Healthy Habits for Success

Healthy habits don’t just happen. They take know-how, time, and commitment. If you’re ready to commit, JFK for Life‘sWellness Advisors and Registereed Dietitians can provide you with the knowledge and tools to develop healthy habits, eat in restaurants and social situations while following your dietary guidelines, and cope with cravings and emotional eating.

Steps to Developing Healthy Habits:

Many bariatric programs describe bariatric surgery as a tool patients can use to take control of their health. In addition to surgery, goal-setting skills are important tools that can help you achieve healthy habits. The following steps can help you set yourself up for success.

Step One: Do Your Homework

Lifelong habits start with information and knowing yourself. Spend some time researching online and speaking to someone whose diet and fitness habits you admire. Find out why they enjoy their habits and what keeps them going.

     Tips and Action Starters

  • Think about your current diet and physical activity habits, your time management skills, your strengths, your weaknesses, and your biggest fears and concerns.
  • Research fitness and cooking information, and browse through some magazines for inspiration.

Step Two: See Yourself Succeed

Once you’ve done your homework and grounded yourself with information, write down your objectives, a short description of them, and what you anticipate life will be like once you accomplish your objectives.

      Examples of Objectives

  • “After bariatric surgery, I want to lose 100 pounds, eat healthfully, and be physically active. I will take that vacation I have always wanted to go on.”
  • “I am going to have bariatric surgery. Before I have surgery, I am going to begin walking and eating more vegetables and whole grains. After surgery I will follow my bariatric program’s dietary and fitness guidelines. My goal is to lose 100 pounds and hopefully my type 2 diabetes, GERD, and asthma will resolve or improve.”

      Tips and Action Starters

  • Is your objective realistic? For example, if you currently weigh 350 pounds, a goal weight of 145 pounds may not be realistic. Our bariatric program will ensure that your weight loss objective is realistic.
  • Think about what you need to attain your objective: time, effort, knowledge, and resources.
  • Recognize your small successes, too. Sleeping better, going down one belt notch, being able to park further from an entrance—these are all successes!

Step Three: Come Up with an Action Plan

Once you’ve defined some objectives, it’s time to create an action plan. A plan plots your short- and long-term goals on a timeline. A plan should be specific so that you have realistic, but flexible, goals you can attain.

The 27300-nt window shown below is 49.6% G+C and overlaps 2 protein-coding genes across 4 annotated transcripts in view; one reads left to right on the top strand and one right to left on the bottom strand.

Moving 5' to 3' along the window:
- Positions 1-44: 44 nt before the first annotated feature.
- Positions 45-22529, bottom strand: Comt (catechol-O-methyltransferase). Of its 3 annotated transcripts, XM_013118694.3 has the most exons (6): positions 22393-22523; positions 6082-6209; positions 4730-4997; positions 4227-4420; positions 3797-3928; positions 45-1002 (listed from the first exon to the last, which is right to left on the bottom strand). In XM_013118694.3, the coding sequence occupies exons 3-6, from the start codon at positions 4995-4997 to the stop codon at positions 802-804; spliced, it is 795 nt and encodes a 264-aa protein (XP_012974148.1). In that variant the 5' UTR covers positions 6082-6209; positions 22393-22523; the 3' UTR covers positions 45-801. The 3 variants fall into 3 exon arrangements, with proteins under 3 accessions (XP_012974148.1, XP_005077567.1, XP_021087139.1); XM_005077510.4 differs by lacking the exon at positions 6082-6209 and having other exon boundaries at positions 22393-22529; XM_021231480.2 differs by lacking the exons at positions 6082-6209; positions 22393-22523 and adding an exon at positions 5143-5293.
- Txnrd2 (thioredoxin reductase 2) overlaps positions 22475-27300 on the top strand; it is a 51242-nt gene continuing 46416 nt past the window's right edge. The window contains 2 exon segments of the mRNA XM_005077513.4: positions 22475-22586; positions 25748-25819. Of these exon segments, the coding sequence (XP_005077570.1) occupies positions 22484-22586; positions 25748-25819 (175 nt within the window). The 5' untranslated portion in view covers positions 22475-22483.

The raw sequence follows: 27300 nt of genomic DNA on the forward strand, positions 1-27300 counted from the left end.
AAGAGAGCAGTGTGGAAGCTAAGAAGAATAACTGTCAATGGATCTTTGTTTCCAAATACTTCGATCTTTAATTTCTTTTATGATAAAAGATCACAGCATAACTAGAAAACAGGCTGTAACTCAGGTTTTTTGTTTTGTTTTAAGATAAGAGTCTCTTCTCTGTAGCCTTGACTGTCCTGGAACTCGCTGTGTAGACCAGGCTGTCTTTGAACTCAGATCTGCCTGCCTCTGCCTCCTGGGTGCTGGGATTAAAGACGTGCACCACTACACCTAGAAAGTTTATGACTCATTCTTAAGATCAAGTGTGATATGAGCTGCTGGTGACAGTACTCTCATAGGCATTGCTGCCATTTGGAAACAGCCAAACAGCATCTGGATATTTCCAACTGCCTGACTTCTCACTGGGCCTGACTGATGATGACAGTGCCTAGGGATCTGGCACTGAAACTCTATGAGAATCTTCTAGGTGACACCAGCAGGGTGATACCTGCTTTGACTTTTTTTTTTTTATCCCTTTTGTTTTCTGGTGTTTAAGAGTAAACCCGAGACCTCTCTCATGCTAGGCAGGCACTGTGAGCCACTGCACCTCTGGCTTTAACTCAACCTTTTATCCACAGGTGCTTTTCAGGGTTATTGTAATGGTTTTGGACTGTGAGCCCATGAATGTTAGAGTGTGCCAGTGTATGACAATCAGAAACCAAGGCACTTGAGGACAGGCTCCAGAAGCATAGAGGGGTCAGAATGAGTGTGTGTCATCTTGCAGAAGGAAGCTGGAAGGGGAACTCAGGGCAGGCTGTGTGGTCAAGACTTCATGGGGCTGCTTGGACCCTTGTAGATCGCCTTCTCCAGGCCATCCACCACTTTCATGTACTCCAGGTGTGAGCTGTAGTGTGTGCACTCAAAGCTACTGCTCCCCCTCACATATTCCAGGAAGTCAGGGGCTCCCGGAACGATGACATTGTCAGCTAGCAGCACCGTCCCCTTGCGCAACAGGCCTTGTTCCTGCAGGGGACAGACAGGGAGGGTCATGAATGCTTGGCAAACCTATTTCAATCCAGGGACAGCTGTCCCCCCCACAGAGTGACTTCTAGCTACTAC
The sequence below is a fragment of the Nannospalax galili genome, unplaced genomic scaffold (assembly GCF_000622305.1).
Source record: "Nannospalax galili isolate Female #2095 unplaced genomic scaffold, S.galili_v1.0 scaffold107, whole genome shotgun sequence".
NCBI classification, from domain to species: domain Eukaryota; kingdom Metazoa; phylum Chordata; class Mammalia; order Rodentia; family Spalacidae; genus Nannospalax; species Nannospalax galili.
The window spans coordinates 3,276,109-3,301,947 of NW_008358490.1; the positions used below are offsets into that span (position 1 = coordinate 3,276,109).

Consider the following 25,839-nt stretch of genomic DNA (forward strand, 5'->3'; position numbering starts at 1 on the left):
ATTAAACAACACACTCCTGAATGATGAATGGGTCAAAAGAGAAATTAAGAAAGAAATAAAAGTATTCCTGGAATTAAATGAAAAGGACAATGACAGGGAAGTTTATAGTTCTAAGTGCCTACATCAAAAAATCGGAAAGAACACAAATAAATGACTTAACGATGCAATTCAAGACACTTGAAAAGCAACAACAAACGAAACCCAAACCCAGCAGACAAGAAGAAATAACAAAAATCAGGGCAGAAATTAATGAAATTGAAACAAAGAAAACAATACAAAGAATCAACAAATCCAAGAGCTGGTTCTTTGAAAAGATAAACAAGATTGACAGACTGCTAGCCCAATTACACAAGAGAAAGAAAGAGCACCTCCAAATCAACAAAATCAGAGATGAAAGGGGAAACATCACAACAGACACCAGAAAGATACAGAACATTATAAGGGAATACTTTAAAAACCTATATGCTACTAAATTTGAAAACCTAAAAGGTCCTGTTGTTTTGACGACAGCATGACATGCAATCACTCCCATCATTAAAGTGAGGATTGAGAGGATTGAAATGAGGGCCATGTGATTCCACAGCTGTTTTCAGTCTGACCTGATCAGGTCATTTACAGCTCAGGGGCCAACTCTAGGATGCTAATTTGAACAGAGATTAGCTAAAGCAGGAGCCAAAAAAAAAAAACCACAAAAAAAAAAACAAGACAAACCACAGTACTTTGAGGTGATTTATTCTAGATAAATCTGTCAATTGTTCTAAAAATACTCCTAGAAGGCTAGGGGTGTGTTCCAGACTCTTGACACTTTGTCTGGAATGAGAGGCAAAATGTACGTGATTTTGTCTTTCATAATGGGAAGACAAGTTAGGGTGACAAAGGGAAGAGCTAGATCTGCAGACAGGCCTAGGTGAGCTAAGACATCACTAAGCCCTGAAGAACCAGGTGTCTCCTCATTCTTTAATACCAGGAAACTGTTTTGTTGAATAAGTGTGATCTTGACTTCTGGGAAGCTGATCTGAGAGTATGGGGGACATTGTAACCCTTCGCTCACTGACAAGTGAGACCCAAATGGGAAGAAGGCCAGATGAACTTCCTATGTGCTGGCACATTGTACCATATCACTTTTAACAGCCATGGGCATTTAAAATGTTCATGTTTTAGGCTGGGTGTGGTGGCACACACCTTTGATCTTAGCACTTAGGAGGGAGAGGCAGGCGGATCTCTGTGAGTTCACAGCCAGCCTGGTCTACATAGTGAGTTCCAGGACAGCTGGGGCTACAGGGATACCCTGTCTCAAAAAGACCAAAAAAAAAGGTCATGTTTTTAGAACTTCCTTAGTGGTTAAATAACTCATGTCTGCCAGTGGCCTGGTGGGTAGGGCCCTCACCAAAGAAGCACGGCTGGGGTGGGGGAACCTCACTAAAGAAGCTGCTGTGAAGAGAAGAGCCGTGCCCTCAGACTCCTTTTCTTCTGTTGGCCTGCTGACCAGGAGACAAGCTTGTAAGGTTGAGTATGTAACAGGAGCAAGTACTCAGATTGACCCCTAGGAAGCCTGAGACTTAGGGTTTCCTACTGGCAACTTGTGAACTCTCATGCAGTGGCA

Example of a Diet Plan

  • “For the first two weeks, I am going to record what I eat. I will use that to examine opportunities for eating more healthfully.”
  •  “After the first two weeks, I will begin eating healthfully by incorporating 25 grams of fiber per day in my diet. I will start by eating a bowl of oatmeal or a serving of yogurt sprinkled with high-fiber cereal for breakfast.”
  • “The third week, I will substitute five lean meats and low-fat versions of the foods I usually eat. Each week, I will introduce a new healthy choice.”
  • “I will measure portion sizes for the next six months.”

      Example of a Fitness Plan

  • “I am going to begin by walking for five minutes, five times each week.”
  • “After I am able to accomplish this goal for two weeks, I am going to add two minutes to each walk for the next two weeks.”
  •  “After four weeks, I am going to walk for 15 minutes, five times each week.”
  • “After two months, I am going to walk for 20 minutes, five times each week.”
  • “After three months, I am going to walk for 30 minutes, five times each week.”

      Tips and Action Starters

  • Be flexible about your plan. If it isn’t working, you will have to fine-tune it.
  • Plan upfront: Schedule your exercise time in advance, and plan your meals at the start of the week.
  • Be sure to include rewards throughout to recognize your accomplishments—big and small.

Step Four: Keep It Up

Developing a habit takes practice. For the first few months, you will be stress-testing your plan. Whenever you start a new habit, you are likely to encounter some challenges. When you do encounter a challenge, you will need to figure out a way to work through it.

       Example of Coping with a Diet Obstacle
You and your friends meet up at restaurants for get-togethers, and you’re not sure what to order.

  • Check the restaurant’s website to get a jump start on ordering.
  • Restaurant appetizers are often closer to an appropriate portion size than the entrées.
  • If you order an entrée, ask your server for a to-go box when it comes out and put half of your entrée in it immediately.

        Example of Coping with a Fitness Obstacle
You schedule a 30-minute fitness activity for Tuesday afternoons, but find that you consistently miss it or do         not have enough time for the full 30 minutes.

  • Exercise an additional 15 minutes two other days of the week or 10 minutes three other days.
  • Split your Tuesday physical activity into two sessions: Exercise for 15 minutes in the morning and 15 minutes in the evening.

       Tips and Action Starters

  • Use a planner or calendar as a food and fitness journal to help you visualize your progress.
  • Help yourself with reminders: Keep your sneakers out, and chop up fruits and vegetables to snack on.

Ready to get started? Call (732) 343-7484 today.